Australia braces for 'catastrophic' wildfire day, many missing
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Australia was bracing on Monday for days of "catastrophic" fire and heatwave conditions, with fires already burning in five states and as a search continued for people missing after devastating wildfires in the island state of Tasmania.
Prime Minister Julia Gillard toured fire-ravaged Tasmanian townships and promised emergency aid for survivors, who told of a "fireball" that engulfed communities across the thinly-populated state on Friday and Saturday.
"The trees just exploded," local man Ashley Zanol told Australian radio, recounting a wall of flames that surrounded his truck as he carted water to assist fire crews in the hard-hit township of Murdunna, largely levelled in the inferno.
Tasmanian police said around 100 people feared missing in bushfires had been accounted for and there had so far been no deaths as authorities combed through still-smouldering ruins of homes and vehicles, while evacuating local people and tourists.
Bushfires were ablaze in five of Australia's six states, with 90 fires in the most populous state New South Wales, and in mountain forests around the national capital Canberra.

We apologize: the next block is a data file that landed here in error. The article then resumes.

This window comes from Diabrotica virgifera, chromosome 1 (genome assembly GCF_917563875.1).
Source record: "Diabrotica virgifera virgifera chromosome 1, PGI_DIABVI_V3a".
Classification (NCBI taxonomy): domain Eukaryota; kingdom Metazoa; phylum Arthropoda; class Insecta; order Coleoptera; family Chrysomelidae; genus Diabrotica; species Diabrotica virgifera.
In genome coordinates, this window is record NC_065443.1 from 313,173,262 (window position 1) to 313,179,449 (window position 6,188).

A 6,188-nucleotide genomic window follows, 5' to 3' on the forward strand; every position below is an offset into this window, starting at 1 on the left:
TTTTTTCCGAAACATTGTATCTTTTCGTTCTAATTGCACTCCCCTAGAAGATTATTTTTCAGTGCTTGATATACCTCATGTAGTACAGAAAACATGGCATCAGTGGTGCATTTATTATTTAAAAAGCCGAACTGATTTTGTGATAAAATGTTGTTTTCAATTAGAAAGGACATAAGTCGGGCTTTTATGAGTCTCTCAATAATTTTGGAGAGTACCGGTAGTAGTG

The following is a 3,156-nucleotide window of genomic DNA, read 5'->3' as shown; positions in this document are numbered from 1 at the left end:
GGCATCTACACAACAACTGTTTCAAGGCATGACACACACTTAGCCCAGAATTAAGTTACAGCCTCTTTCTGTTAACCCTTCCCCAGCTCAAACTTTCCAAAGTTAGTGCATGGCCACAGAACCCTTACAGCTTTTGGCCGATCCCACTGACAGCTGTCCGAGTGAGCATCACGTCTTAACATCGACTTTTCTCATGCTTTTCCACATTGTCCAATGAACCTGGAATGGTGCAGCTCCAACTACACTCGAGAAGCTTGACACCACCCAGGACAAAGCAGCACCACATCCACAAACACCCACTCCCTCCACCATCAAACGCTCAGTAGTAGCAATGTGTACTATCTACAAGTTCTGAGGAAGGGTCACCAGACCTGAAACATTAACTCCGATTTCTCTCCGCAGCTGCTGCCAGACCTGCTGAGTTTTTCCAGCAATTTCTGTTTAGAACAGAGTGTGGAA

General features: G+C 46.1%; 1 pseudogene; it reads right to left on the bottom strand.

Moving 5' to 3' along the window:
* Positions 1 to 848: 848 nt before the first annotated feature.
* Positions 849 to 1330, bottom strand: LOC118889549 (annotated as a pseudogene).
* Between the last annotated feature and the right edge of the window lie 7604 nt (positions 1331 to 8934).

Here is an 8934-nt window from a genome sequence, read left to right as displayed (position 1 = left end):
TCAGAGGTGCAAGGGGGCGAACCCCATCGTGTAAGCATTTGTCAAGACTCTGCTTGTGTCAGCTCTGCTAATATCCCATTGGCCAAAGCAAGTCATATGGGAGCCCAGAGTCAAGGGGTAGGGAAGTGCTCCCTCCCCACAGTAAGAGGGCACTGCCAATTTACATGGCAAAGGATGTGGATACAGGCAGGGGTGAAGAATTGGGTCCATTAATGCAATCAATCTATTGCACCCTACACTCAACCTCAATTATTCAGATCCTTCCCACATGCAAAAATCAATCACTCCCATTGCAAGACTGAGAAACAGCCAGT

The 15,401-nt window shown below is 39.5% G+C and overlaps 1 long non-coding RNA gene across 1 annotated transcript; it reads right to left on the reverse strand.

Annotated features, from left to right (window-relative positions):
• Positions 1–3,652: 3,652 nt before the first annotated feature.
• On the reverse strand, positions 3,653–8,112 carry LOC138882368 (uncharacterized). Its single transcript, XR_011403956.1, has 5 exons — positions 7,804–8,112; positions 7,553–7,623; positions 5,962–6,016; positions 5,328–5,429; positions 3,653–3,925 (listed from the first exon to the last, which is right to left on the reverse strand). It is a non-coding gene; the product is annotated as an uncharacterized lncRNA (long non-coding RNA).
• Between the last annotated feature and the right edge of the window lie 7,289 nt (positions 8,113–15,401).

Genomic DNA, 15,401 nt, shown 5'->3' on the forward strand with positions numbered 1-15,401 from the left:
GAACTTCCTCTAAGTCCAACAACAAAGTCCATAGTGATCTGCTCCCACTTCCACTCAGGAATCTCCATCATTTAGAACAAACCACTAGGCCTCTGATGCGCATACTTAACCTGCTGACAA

Severe fire conditions were forecast for Tuesday, replicating those of 2009, when "Black Saturday" wildfires in Victoria state killed 173 people and caused $4.4 billion worth of damage.
A record heatwave, which began in Western Australia on Dec. 27 and lasted eight days, was the fiercest in more than 80 years in that state and has spread east across the nation, making it the widest-ranging heatwave in more than a decade, according to the Australian Bureau of Meteorology.
Tuesday would bring the highest "catastrophic" bushfire temperature conditions, said fire officials, under which people are advised to flee if fire threatens, as the blaze is likely to be too fierce for fire crews to easily extinguish. "Any fire that burns under the predicted conditions – 40 degree (Celsius) temperatures (104 Fahrenheit), below 10 per cent humidity, winds gusting over 70 kilometres an hour (43mph) – those conditions are by any measure horrendous," said New South
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